The City of Toronto’s COVID-19 mass immunization clinic which opened Monday at the Metro Toronto Convention Centre, despite recently announced delays in delivery of the Pfizer vaccine, will have to pause operations on Friday.
The clinic is for those designated by the province as next in line for the vaccine, including frontline healthcare workers in the shelter system and public health workers who will then work as COVID-19 immunizers.
It was to run for at least six weeks, seven days a week from 11 a.m. to 8 p.m. However, in the city’s daily COVID-19 briefing, officials said it will have to pause due to a shortage of the Pfizer vaccine.
“The fact that we learned today that we are going to have to pause only after the first week is very disappointing to all of us,” Toronto fire chief Matthew Pegg said.
The city said this clinic will help test the setup in non-hospital settings, providing a playbook that the province can use to establish other immunization clinics when the vaccine becomes available to the general public.
“I see today as being something that should give people hope for a number of reasons,” said Mayor John Tory. “We are doing something here that will be of benefit provincewide. The lessons learned here …those lessons will shared across the province.”
Pegg added that though health officials will only have limited data due to the pause in operations, he is confident it will still be enough to help guide that playbook, which will be released to help residents better understand the nuance of getting vaccinated.
“The playbook will not need to pause. We will continue with that work,” Pegg said. “Somewhat of a work in progress. Somewhat of a decision that needs to be made in accordance with Gen. Hillier’s team.”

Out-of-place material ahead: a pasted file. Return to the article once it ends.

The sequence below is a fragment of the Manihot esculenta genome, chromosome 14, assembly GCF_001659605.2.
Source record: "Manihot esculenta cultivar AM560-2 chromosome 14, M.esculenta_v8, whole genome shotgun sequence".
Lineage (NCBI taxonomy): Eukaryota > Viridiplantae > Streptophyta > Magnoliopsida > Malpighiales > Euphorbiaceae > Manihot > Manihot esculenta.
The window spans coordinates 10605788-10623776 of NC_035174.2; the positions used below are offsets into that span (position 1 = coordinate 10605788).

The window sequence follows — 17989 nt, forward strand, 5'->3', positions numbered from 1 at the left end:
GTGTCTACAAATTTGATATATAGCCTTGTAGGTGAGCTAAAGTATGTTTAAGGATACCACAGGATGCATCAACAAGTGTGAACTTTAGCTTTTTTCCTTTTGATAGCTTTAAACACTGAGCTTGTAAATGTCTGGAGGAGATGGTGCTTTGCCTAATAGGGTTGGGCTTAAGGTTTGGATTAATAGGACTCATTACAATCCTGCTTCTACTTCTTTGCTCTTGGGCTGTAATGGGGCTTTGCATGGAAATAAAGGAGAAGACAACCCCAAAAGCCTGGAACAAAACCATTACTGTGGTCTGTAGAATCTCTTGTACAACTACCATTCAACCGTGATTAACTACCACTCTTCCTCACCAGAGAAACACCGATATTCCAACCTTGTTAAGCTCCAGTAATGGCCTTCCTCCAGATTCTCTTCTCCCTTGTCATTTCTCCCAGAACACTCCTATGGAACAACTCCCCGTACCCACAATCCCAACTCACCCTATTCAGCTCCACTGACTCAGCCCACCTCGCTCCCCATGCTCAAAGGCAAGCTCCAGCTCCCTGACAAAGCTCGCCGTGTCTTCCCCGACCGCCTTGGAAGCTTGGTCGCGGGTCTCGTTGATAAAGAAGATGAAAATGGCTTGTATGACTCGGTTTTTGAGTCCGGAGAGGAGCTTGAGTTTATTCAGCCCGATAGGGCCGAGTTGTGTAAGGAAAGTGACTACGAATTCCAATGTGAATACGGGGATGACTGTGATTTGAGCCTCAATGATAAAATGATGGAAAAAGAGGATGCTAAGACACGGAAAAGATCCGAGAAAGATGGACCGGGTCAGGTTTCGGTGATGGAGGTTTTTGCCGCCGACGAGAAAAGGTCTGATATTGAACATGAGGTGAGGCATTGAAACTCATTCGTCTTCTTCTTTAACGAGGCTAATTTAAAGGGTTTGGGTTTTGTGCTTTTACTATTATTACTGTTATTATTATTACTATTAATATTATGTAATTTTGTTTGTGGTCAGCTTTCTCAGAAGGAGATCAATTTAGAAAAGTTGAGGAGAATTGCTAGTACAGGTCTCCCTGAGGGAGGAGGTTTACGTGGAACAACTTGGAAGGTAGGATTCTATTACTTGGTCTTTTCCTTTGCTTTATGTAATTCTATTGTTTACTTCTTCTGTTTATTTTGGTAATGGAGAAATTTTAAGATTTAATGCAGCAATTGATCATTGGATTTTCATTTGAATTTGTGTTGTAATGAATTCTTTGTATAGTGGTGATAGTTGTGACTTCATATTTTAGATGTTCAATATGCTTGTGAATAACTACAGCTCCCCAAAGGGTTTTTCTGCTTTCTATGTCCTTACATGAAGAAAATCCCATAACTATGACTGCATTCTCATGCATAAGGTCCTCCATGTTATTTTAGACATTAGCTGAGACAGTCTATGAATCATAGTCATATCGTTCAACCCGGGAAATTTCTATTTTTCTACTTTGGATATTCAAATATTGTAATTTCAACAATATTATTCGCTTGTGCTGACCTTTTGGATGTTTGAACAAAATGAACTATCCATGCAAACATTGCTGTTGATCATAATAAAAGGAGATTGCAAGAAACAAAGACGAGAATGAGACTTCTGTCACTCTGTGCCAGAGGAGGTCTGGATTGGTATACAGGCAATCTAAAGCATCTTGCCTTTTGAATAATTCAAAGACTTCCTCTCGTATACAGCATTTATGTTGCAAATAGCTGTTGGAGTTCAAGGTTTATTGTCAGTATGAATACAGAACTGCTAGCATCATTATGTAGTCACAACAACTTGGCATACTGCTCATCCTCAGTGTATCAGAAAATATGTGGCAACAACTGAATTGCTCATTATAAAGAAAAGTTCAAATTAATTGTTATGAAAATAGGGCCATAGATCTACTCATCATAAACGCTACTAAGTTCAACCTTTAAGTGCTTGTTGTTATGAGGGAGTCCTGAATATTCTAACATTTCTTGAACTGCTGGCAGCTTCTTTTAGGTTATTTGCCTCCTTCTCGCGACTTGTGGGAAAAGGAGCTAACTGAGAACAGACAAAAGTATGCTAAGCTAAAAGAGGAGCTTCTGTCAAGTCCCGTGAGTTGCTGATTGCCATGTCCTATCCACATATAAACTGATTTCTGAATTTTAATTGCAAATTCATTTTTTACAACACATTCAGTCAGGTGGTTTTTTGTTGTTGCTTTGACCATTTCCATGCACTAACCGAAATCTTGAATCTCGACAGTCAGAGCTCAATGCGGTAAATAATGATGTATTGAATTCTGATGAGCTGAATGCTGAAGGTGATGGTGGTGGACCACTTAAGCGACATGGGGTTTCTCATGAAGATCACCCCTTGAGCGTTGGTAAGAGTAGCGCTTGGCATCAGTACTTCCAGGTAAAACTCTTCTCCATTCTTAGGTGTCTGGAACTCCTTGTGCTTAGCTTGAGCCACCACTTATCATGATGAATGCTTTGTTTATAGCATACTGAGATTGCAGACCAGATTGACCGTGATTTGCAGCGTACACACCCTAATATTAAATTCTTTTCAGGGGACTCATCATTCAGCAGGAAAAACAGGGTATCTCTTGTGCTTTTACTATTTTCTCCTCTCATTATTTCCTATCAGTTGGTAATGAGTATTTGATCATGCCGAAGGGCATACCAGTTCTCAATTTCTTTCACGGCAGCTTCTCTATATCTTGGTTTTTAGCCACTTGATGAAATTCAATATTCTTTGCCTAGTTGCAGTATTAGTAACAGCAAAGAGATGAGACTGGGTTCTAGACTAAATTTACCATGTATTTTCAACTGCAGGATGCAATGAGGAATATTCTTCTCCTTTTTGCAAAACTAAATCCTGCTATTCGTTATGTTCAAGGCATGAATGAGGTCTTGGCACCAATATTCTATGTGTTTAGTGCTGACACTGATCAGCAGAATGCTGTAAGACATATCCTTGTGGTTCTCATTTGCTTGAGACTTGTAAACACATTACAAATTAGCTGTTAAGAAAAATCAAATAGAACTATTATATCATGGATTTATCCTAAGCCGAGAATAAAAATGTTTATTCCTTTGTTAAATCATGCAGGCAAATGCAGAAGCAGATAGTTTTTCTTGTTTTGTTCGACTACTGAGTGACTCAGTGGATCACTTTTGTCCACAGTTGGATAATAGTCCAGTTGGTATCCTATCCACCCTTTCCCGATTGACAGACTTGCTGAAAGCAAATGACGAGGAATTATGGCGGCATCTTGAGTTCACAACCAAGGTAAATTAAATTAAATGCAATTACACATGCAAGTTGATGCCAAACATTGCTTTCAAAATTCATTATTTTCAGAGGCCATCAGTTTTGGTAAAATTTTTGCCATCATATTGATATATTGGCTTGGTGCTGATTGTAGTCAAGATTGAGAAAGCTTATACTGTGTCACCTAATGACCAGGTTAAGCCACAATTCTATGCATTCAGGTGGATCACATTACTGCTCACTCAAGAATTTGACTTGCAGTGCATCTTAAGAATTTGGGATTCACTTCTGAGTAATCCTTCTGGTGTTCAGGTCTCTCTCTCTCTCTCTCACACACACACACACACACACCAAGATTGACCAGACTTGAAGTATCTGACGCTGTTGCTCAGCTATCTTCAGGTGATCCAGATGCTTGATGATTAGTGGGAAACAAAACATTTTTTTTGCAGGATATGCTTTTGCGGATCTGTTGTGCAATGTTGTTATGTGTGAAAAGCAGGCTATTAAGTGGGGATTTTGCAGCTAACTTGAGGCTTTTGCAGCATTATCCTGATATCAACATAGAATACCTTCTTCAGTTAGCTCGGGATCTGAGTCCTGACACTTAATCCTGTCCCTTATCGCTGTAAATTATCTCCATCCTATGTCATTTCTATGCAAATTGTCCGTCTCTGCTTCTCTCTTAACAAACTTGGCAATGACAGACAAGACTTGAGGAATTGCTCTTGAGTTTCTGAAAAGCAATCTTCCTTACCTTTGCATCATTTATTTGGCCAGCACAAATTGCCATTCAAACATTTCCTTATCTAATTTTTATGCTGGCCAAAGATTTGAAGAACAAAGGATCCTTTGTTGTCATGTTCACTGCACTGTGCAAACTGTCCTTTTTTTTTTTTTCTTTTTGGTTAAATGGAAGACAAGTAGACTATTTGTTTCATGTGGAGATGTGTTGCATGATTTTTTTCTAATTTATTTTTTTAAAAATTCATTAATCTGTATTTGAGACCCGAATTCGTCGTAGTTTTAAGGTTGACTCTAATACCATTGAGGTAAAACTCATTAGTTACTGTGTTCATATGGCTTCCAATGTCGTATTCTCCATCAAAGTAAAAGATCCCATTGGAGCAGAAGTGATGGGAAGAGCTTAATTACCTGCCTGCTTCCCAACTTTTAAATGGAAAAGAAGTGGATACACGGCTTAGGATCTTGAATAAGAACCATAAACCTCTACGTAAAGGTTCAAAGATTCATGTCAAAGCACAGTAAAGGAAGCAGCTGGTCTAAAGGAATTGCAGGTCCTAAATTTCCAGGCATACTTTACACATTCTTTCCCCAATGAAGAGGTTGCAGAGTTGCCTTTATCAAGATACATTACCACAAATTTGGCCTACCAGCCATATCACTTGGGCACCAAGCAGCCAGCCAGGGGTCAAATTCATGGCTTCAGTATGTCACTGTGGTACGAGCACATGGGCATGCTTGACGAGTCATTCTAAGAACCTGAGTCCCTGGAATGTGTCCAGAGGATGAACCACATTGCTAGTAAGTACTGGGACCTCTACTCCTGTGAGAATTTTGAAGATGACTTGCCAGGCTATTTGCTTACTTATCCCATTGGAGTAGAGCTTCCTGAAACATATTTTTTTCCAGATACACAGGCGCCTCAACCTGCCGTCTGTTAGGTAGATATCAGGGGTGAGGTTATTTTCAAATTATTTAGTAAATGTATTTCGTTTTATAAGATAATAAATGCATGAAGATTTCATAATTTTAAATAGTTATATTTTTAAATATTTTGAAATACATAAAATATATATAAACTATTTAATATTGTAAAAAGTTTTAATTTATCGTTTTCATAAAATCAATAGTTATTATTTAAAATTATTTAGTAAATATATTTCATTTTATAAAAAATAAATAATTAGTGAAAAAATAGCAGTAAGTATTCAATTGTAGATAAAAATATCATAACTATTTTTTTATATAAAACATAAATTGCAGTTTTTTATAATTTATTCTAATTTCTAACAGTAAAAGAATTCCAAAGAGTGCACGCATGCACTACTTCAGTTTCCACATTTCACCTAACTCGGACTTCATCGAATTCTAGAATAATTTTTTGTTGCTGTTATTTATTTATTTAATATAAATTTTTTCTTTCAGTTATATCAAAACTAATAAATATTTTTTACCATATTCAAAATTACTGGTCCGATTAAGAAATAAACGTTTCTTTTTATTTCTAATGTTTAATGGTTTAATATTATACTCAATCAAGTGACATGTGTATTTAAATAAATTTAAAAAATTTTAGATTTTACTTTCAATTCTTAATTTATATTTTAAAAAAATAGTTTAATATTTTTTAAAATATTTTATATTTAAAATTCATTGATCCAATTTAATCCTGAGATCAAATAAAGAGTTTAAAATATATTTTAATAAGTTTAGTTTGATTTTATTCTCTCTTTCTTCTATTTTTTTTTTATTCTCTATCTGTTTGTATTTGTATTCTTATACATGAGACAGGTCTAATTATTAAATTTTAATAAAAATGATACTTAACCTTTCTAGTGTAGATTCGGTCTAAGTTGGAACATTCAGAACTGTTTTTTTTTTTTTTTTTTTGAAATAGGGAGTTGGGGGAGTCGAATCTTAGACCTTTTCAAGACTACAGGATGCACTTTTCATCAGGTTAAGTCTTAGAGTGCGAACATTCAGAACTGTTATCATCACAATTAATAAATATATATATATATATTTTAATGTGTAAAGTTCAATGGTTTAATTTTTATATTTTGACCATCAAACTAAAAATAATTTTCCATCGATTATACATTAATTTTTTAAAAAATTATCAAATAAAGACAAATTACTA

Toronto’s top doctor, Eileen de Villa, said she understands that most residents wish to be vaccinated rapidly but asked that everyone be patient as the process continues.
“Be patient, be optimistic and let me add, be determined,” de Villa said.
“As vaccines arrive, we still have to protect ourselves against COVID-19. With those efforts, the case counts will decline. In Toronto, we’re already seeing signs that we ourselves are the best defense against the spread of the virus.”
Pegg confirmed that a small group of City health care workers was vaccinated against the virus earlier Monday morning.
On Saturday the province adjusted the guidelines for the second dose after Pfizer announced it is temporarily reducing deliveries from its European facility to all countries receiving its vaccine, including Canada. Pfizer’s production delays will reduce deliveries by an average of 50 per cent over the coming weeks.
Ontario’s Chief Medical Officer of Health, Dr. David Williams, says as a result some recipients of the vaccine will now get their second shot between 21 and 42 days after the first dose. Long-term care residents along with their essential caregivers and staff who have already received the first dose will now get the second dose in 21 to 27 days.
The initial goal of the clinic was to administer 250 doses per day for three weeks with the second dose scheduled for the same people three weeks later, however, officials note that schedule is based entirely on vaccine supply.
The first vaccine vial emptied on Monday will be kept as a piece of history and added to the City of Toronto artifact collection.
“This is going to be great, it’s going to be a pilot project we can expand across the province,” said Premier Doug Ford.
The clinic was scheduled to administer the Moderna COVID-19 vaccine, but due to the supply issues with the Pfizer vaccine, the clinic’s doses may be reallocated elsewhere by the province as required.
City council and the Board of Health is also going to ask the Ford government on Monday to require employers to provide at least five paid sick days a year to workers, as well as funding for businesses so workers can have at least 10 days of sick pay annually if an infectious disease emergency is declared.